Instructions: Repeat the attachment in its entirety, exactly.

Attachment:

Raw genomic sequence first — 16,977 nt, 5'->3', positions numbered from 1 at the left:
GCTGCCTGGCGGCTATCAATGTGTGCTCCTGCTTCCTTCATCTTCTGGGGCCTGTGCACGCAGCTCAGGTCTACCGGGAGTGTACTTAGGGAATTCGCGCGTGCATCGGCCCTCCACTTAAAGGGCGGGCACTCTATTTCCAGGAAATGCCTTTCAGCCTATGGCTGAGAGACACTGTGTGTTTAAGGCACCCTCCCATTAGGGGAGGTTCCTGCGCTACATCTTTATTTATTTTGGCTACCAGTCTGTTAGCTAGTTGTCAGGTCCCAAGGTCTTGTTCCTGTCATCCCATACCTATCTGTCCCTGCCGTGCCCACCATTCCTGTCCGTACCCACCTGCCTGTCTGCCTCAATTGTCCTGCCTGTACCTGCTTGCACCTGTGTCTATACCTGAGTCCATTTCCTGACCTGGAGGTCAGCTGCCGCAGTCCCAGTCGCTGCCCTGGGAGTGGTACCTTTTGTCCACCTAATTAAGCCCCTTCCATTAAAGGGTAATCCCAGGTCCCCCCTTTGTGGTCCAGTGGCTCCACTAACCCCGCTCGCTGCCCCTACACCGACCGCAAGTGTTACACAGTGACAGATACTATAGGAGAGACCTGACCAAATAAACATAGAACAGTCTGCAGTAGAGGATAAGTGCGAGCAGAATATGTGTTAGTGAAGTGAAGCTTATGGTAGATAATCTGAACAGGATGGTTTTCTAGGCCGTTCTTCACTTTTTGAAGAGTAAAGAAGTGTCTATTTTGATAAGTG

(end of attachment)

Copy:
Raw genomic sequence first — 16,977 nt, 5'->3', positions numbered from 1 at the left:
GCTGCCTGGCGGCTATCAATGTGTGCTCCTGCTTCCTTCATCTTCTGGGGCCTGTGCACGCAGCTCAGGTCTACCGGGAGTGTACTTAGGGAATTCGCGCGTGCATCGGCCCTCCACTTAAAGGGCGGGCACTCTATTTCCAGGAAATGCCTTTCAGCCTATGGCTGAGAGACACTGTGTGTTTAAGGCACCCTCCCATTAGGGGAGGTTCCTGCGCTACATCTTTATTTATTTTGGCTACCAGTCTGTTAGCTAGTTGTCAGGTCCCAAGGTCTTGTTCCTGTCATCCCATACCTATCTGTCCCTGCCGTGCCCACCATTCCTGTCCGTACCCACCTGCCTGTCTGCCTCAATTGTCCTGCCTGTACCTGCTTGCACCTGTGTCTATACCTGAGTCCATTTCCTGACCTGGAGGTCAGCTGCCGCAGTCCCAGTCGCTGCCCTGGGAGTGGTACCTTTTGTCCACCTAATTAAGCCCCTTCCATTAAAGGGTAATCCCAGGTCCCCCCTTTGTGGTCCAGTGGCTCCACTAACCCCGCTCGCTGCCCCTACACCGACCGCAAGTGTTACACAGTGACAGATACTATAGGAGAGACCTGACCAAATAAACATAGAACAGTCTGCAGTAGAGGATAAGTGCGAGCAGAATATGTGTTAGTGAAGTGAAGCTTATGGTAGATAATCTGAACAGGATGGTTTTCTAGGCCGTTCTTCACTTTTTGAAGAGTAAAGAAGTGTCTATTTTGATAAGTG